The outrage surrounding Donald Trump’s decision to withdraw from the 2015 Paris Agreement is understandable. But no matter how much the President huffs and puffs, his views will go the way of some of the previous victims of climate change: the dinosaurs.
Even China, whose rapid industrialisation has been built on a hunger for extractive raw materials and heavily polluting power stations, has begun to adapt. When Xi Jinping visited Davos at the beginning of the year, he sought to present the nation as a reformed global citizen, placing tremendous emphasis on China’s role in a green future.
We should not dismiss the measures and targets which the Paris Agreement looked to put in place. Even without the United States, the impact which they have will be pronounced. But the hard truth which the Trump administration will one day face up to is that they have already become marginalised and the future of action to limit the effects of climate change will now come, not from governments, but from the private sector.
With this in mind, Trump’s attempts to frame the decision to pull out of the Paris Agreement in any sort of economic terms seem flawed. The upside to his decision will be another “big win for the Donald”, appealing to his political core. However, on his favourite subject – jobs – the statistics are against him, as the US solar industry now employs nearly twice as many workers as oil, gas and coal combined.
In the UK, despite changes in regulation and cuts to subsidies, renewable energy continues to flourish. Solar energy is providing record percentages of power to the National Grid, while on stormier days, North Sea wind farms can now produce over 100 per cent of the energy used in Scotland. Meanwhile, attempts to develop a nascent shale gas industry have so far floundered, despite significant government support.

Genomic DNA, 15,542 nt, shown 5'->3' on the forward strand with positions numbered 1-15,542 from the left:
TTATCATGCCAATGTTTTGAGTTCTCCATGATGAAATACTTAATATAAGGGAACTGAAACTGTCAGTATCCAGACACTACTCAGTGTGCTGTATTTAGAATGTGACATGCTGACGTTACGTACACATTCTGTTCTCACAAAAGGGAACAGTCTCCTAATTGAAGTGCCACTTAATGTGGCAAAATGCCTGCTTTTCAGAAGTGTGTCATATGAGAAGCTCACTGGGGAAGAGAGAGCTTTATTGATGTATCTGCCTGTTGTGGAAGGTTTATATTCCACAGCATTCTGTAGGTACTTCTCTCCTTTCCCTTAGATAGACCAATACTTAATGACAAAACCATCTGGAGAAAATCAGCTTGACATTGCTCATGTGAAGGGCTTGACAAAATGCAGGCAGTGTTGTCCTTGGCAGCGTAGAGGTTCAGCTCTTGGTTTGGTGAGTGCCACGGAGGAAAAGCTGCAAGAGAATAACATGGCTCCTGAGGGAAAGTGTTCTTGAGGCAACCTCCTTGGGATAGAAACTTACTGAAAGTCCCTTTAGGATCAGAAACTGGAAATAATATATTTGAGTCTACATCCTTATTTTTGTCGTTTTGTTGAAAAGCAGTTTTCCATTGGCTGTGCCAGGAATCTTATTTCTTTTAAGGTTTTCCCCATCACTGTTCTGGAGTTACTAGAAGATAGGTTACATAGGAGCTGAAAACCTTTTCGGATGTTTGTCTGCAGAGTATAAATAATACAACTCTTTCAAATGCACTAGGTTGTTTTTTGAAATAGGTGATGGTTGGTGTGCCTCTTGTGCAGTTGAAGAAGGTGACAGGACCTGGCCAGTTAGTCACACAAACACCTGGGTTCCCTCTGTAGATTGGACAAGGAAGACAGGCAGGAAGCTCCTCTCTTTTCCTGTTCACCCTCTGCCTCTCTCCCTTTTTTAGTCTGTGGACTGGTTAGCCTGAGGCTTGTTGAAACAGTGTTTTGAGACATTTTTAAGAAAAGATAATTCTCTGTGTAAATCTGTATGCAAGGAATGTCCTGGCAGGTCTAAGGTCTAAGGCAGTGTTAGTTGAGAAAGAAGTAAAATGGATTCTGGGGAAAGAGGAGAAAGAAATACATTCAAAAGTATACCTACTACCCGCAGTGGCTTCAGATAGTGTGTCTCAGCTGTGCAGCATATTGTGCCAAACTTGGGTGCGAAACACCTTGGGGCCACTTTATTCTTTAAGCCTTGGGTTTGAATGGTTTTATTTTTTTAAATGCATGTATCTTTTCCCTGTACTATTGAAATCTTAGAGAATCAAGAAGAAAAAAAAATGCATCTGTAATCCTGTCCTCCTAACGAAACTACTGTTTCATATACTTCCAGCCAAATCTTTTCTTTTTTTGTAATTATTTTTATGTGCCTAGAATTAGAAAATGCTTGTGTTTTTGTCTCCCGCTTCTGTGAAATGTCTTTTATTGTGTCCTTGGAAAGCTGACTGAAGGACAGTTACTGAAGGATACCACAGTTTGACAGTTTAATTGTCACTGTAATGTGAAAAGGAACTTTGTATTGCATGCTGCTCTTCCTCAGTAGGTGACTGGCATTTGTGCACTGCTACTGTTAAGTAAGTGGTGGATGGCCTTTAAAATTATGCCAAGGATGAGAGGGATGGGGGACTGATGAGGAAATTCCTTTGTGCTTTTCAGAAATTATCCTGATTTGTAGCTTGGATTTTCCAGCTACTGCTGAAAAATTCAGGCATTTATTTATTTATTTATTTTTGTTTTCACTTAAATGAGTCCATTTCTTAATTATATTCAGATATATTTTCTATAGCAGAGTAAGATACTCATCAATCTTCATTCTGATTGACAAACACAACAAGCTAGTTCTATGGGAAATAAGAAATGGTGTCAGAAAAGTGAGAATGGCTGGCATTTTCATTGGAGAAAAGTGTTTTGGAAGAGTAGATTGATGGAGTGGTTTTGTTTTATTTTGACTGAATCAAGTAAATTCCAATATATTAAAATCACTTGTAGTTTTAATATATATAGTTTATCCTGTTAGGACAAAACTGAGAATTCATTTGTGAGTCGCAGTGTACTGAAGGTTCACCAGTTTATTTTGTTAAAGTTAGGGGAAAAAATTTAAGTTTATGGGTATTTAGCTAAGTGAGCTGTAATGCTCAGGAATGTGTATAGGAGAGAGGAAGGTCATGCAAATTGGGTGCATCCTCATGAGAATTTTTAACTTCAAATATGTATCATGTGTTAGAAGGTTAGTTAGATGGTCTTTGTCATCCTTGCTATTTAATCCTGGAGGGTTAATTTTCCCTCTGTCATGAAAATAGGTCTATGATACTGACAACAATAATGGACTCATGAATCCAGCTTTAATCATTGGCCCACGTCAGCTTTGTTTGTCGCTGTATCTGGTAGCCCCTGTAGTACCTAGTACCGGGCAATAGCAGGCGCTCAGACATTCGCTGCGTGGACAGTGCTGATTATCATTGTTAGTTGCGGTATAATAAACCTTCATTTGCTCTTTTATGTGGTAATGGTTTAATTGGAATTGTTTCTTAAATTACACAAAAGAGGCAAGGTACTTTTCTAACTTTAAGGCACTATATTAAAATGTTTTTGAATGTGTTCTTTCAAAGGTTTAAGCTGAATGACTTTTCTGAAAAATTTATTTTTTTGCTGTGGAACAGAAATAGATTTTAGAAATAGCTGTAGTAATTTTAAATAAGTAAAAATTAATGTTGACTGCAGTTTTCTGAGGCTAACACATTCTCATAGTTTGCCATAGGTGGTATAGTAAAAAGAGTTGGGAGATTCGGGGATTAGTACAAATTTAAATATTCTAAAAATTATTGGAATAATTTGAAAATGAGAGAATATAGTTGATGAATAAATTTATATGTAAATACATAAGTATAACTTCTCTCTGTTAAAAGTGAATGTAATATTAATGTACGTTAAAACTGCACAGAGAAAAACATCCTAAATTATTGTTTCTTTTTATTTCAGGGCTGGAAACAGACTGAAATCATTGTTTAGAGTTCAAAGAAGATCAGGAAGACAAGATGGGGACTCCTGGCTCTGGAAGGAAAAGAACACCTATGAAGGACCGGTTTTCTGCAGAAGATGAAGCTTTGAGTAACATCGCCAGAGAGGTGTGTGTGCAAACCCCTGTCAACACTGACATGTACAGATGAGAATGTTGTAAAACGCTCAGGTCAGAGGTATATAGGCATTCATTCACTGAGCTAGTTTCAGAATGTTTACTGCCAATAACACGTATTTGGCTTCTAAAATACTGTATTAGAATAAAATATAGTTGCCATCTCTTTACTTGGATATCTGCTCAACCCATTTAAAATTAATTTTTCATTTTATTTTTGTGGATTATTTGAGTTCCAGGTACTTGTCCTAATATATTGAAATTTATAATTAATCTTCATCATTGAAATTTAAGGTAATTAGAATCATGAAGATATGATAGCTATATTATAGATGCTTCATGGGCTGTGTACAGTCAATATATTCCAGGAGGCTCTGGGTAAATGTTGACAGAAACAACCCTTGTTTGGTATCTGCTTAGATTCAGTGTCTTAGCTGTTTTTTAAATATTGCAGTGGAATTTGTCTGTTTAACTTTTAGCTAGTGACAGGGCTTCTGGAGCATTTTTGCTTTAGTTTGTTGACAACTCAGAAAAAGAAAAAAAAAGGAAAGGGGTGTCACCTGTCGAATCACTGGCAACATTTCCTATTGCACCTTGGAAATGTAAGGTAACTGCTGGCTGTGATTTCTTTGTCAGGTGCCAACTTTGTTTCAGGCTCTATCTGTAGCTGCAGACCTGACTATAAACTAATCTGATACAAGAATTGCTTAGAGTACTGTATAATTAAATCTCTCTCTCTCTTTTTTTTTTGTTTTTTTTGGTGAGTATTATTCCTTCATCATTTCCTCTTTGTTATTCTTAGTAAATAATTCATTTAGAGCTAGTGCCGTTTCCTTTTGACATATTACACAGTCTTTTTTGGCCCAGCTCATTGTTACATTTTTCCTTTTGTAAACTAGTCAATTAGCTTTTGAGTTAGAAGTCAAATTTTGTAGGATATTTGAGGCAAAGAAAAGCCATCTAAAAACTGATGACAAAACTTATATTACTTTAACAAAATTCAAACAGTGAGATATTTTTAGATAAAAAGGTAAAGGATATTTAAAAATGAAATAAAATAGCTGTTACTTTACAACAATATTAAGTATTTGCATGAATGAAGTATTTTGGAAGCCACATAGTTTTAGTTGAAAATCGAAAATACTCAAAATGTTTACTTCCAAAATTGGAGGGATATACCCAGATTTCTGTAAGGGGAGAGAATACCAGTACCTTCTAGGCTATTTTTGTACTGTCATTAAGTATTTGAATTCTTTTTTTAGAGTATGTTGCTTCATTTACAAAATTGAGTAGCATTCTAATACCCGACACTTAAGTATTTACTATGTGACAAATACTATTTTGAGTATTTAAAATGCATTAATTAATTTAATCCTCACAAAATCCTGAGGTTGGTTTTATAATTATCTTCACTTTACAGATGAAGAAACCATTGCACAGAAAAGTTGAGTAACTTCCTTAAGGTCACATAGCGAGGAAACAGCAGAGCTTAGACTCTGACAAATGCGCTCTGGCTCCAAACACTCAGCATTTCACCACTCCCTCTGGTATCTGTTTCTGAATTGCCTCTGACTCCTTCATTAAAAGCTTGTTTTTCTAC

The past decade has seen a green energy revolution across the globe. Over 18 per cent of the world’s power is now produced from renewable sources and this proportion looks set to rise in the coming years and decades. The growth in renewables has improved the efficiency of these cleaner forms of power, with costs per unit declining and set to fall further still.
This growth is being reflected in the value of investments, as markets are already being reshaped as new players enter traditional industries, backed by capital rich private investors seeking sustainable long-term returns. Tesla, the electric vehicle maker founded in 2003, now has a market capitalisation over 20 per cent higher than Ford, despite pulling in revenues of just $7bn (£5.4bn) in 2016. Ford’s revenues were over $150bn last year.
It is also telling that the oil price fell after Trump’s announcement, as did shares in Peabody, the largest coal company in the US. In theory oil and coal should have been prime beneficiaries of Trump’s decision.
Political impetus to act on climate change, through projects like the Paris Agreement, remains relevant. It would undoubtedly have been better if Trump had swallowed his pride and backed away from this decision. Yet when it comes to the future of our climate, it will be the thousands of businesses, millions of jobs and billions of consumers who decide, through the choices, purchases and investments they make, what that future will be. Even the leader of the free world is impotent against that tidal wave.
Mike Fox is the head of sustainable investments at Royal London Asset Management
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